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Health Advisory Board

Health Advisory Board
Meet Our Members


The Johns Hopkins Bloomberg School of Public Health's Advisory Board was established in 1981 to provide a dialogue between external audiences and the School's Dean and faculty. The activities and interests of the Board include all areas of the School's work. The Board's diverse membership includes University Trustees, alumni, and friends from corporations, foundations, private organizations, and those with specific interests in the School's research, education, and professional practice programs.

The relationship between the deans and faculty of the School and the members of the Advisory Board has been a unique and catalytic one. The Advisory Board has worked with the School to create new programs, to support key initiatives, and to offer critical advice and counsel on the wide variety of efforts.


Upcoming Events 

March 30 - April 3, 2020               Spring 2020 HAB Meeting

Latest News

Public Health News Headlines from Johns Hopkins

The Johns Hopkins Bloomberg School of Public Health is dedicated to protecting health and saving lives.
  1. Bloomberg Philanthropies, State of Maryland to Fund Johns Hopkins University-led COVID-19 Treatment Research

    Bloomberg Philanthropies, Maryland Governor Larry Hogan and Johns Hopkins University announced today a joint effort to fund research into the potential therapeutic uses of COVID-19 convalescent plasma, led by infectious disease expert Arturo Casadevall.
    Fri, 27 Mar 2020 18:02:22 GMT
  2. U.S. Autism Rates Up 10 Percent in New CDC Report

    Researchers at the Johns Hopkins Bloomberg School of Public Health contributed to a new CDC report that finds the prevalence of autism spectrum disorder (ASD) among 11 surveillance sites as 1 in 54 among children aged 8 years in 2016 (or 1.85 percent).
    Thu, 26 Mar 2020 19:32:27 GMT
  3. Survey Data Confirm Increases in Anxiety, Depression and Suicidal Thinking Among U.S. Adolescents

    Nationwide survey data over the period 2005–2018 suggest that anxiety, depression, suicidal thoughts, and other “internalizing” problems account for an increasing share of the adolescent mental health burden, according to a study from JHSPH researchers.
    Wed, 25 Mar 2020 15:00:43 GMT
  4. Infectious Disease Experts Recommend Using Antibodies from COVID-19 Survivors as Stopgap Measure to Treat Patients and Protect Healthcare Workers

    Countries fighting outbreaks of coronavirus should consider using the antibodies of people who have recovered from infection to treat cases and provide short-term immunity to critical health care workers, argue two infectious disease experts at JHSPH.
    Fri, 13 Mar 2020 16:11:53 GMT
  5. New Study on COVID-19 Estimates 5.1 Days for Incubation Period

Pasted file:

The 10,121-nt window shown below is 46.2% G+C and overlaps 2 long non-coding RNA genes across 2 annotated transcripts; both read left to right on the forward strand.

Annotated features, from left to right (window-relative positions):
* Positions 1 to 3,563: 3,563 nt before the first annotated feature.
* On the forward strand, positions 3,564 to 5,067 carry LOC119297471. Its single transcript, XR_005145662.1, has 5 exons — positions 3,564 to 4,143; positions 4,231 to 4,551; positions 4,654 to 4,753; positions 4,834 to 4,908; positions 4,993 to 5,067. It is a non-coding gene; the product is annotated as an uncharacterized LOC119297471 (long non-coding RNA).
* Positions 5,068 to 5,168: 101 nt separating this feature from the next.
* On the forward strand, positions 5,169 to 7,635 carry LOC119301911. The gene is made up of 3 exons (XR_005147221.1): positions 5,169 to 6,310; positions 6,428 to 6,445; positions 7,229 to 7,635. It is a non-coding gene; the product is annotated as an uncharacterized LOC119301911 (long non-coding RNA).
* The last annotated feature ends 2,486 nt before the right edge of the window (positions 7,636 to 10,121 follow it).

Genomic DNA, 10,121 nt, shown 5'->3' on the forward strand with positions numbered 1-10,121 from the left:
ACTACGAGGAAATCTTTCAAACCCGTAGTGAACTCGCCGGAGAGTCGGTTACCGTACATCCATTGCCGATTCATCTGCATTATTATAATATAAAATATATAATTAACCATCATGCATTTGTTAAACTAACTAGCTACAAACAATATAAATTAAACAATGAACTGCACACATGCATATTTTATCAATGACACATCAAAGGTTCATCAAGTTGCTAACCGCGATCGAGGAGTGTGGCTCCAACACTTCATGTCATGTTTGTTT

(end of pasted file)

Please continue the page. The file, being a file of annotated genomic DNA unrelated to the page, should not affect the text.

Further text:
An analysis of publicly available data on infections from the new coronavirus, SARS-CoV-2, that causes the respiratory illness COVID-19 yielded an estimate of 5.1 days for the median disease incubation period, according to a new JHSPH-led study.
    Mon, 09 Mar 2020 21:06:10 GMT
  6. Antidepressant Harms Baby Neurons in Lab-Grown "Mini-Brains"

    Researchers at Johns Hopkins Bloomberg School of Public Health have demonstrated the use of stem cell-derived “mini-brains” to detect harmful side effects of a common drug on the developing brain.
    Fri, 21 Feb 2020 11:42:15 GMT
  7. A Fundamental Discovery About How Gene Activity Is Regulated

    Researchers at JHSPH have discovered a fundamental mechanism that regulates gene activity in cells. The newly discovered mechanism targets RNA, or ribonucleic acid, a close cousin of DNA that plays an important role in cellular activity.
    Mon, 03 Feb 2020 15:10:39 GMT
  8. With High Fiber Diets, More Protein May Mean More Bloating

    People who eat high fiber diets are more likely to experience bloating if their high fiber diet is protein-rich as compared to carbohydrate-rich, according to a study led by researchers at the Johns Hopkins Bloomberg School of Public Health.
    Mon, 27 Jan 2020 14:18:30 GMT
  9. Family Caregivers Are Rarely Asked About Needing Assistance With Caring for Older Adults

    Family caregivers usually are not asked by health care workers about needing support in managing older adults’ care, according to a study led by researchers at the Johns Hopkins Bloomberg School of Public Health.
    Fri, 24 Jan 2020 15:44:13 GMT
  10. Less Active Infants Had Greater Fat Accumulation, Study Finds

    Less physical activity for infants below one year of age may lead to more fat accumulation which in turn may predispose them to obesity later in life, suggests a study led by researchers at the Johns Hopkins Bloomberg School of Public Health.
    Thu, 16 Jan 2020 14:13:35 GMT